Utilization of the micro gravity condition to examine the cellular process of formation of the gravity sensor and the molecular mechanism of gravity sensing (Plant Gravity Sensing 1) - 10.21.14
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Gravity is a critical environmental factor affecting the morphology and functions of organisms on the Earth. Plants sense the gravity vector and regulate their growth direction accordingly. Utilization of the microgravity condition to examine the cellular process of formation of the gravity sensor and the molecular mechanism of gravity sensing (Plant Gravity Sensing 1) examines whether the gravity sensing machinery can be formed under the micro-gravity condition on board the International Space Station, and examines the gravity sensing mechanism in plant seedlings.
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OpNom Plant Gravity Sensing 1
JAXA TKSC Space Environment Utilization Center, Tsukuba, , Japan
Sponsoring Space Agency
Japan Aerospace Exploration Agency (JAXA)
ISS Expedition Duration
September 2014 - March 2015
Previous ISS Missions
Plants exhibit cytoplasmic calcium concentration ([Ca2+]c) increases in response to a variety of endo- and exogenous stimuli such as phytohormones, temperature and touch, the mechanisms of which have been extensively investigated. However, few studies have assessed the relationship between [Ca2+]c-increase and gravity stimulation, because gravity is a ubiquitous force and difficult to control on Earth. The details of underlying cellular/molecular mechanisms leading the gravitropic response, especially the sensing machinery for gravity in plants remain totally unknown. Recent preliminary experiments suggest that a mechanosensitive channel, e.g., MCA1, and actin cytoskeleton are involved in a gravity stimulation-induced [Ca2+]c increase in Arabidopsis seedlings. The hypothesis proposed by researchers is that the amyloplast (or heavy mass particles) sediment in the direction of the gravity vector, causes tension increases in the actin stress fibers, and it activates the mechanosensitive calcium ion (Ca2+)channels in the cell membrane. These subcellular components (channels and actin fibers) must be assembled and form the gravity-sensing machinery in the subcellular space under the 1-g condition, but it is unknown whether the machinery is assembled under the micro-g condition or not. This research is needed because it tests the above hypothesis, and the possible assembly of a gravity sensing machinery in a micro-g space environment. By performing four experiments, as follows, a gravity stimulation induced [Ca2+] increase in Arabidopsis seedlings grown in the micro-g condition can clarify whether the gravity sensing machinery is formed under the micro-gravity or not, (2) image analyses of the subcellular distribution of the mechanosensitive Ca2+ permeable channel candidate protein, MCA1, in root cells of the seedlings grown under the micro-g and the 1-g condition to examine whether the localization of the mechanosensitive channel is gravity dependent, (3) mRNA contents (including MCA1) in seedlings in the 1-g and micro-g conditions is examined, which can show that the expression of the MCA1 and other gravity sensor related proteins requires gravity, and (4) parabolic flight experiments with the MCA1 knockout and overexpressing seedlings to explore the role of MCA1 in gravity sensing.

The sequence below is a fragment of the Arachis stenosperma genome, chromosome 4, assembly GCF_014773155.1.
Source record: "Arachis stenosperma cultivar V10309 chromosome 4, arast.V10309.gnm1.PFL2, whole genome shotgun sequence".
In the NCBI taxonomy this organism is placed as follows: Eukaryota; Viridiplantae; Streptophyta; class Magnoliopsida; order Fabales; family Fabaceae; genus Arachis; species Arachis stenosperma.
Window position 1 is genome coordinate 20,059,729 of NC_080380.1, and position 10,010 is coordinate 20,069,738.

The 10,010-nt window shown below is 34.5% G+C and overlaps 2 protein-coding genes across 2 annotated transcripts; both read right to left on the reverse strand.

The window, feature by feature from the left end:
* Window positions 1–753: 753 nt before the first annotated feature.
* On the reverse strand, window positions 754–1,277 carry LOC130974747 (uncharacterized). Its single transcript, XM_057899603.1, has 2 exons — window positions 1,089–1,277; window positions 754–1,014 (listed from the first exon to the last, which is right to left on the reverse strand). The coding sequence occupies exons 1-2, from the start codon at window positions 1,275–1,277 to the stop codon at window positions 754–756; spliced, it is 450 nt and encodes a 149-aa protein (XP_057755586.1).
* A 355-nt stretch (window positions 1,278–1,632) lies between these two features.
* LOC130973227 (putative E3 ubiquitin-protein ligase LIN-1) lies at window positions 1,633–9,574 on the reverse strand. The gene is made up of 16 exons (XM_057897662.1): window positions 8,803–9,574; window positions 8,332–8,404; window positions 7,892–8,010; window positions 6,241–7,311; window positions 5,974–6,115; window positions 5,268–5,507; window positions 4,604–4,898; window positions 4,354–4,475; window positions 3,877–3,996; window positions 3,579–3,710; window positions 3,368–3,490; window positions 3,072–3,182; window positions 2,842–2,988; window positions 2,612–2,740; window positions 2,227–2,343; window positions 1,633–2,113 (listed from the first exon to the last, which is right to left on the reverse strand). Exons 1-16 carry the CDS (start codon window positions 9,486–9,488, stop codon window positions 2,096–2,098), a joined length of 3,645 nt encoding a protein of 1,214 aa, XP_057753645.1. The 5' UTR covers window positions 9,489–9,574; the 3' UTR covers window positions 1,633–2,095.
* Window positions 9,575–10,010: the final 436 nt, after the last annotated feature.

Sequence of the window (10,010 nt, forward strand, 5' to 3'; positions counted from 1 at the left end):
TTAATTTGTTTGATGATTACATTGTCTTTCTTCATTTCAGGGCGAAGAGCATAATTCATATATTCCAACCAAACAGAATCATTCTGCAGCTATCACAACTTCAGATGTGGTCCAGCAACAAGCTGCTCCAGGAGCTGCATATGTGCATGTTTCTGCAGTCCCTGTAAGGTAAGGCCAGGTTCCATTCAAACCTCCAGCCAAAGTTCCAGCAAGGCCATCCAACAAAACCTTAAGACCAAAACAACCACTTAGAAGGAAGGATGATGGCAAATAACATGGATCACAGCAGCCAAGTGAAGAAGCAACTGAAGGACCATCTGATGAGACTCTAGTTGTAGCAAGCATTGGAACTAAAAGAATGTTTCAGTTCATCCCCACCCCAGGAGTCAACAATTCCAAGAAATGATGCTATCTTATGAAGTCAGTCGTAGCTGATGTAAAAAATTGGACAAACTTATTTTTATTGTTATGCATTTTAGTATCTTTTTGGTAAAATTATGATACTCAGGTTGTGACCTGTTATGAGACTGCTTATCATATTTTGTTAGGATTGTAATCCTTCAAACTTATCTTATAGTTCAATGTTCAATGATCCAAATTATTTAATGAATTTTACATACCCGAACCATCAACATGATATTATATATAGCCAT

The space experiment seeks to clarify whether seedlings grown in micro-gravity conditions respond to the changes in gravity and elevate [Ca2+]c or not. If the [Ca2+]c does not increase, or the amplitude or the duration of the [Ca2+]c response differs from that of plants grown under 1-g conditions, researchers can suggest that the proper assembly of the gravity sensing machinery requires gravity. The analysis of the subcellular distribution of the Green Flourescence Protein (GFP)-labeled mechanosensitive channel candidate protein MCA1 in root cells of the seedlings grown under the micro-g condition provides the reason of the deficient (or modulated) [Ca2+]c response in plants grown under micro-g conditions, e.g., if the mechanosensitive channel is not localized to the cell membrane, the tension changes in the cytoskeleton, and/or cell membrane, may not be transduced to activate MCA1, which induce Ca2+ influx via the channel, and lead to the [Ca2+]c-increase. If the mRNA content in seedlings is down regulated in plants grown under micro-g condition, it can be suggested that the component of the gravity sensing machinery (e.g., MCA1) is not properly synthesized in plants under micro-g conditions. If the [Ca2+]c-increases in the mutant seedlings of MCA1 (knock out and overexpressor) in ground parabolic flight experiments show the important roles of MCA1 in gravity sensing, the results of space experiments with those of the ground ones strongly support the hypothesis that MCA1 is involved in the gravity sensing machinery in plants.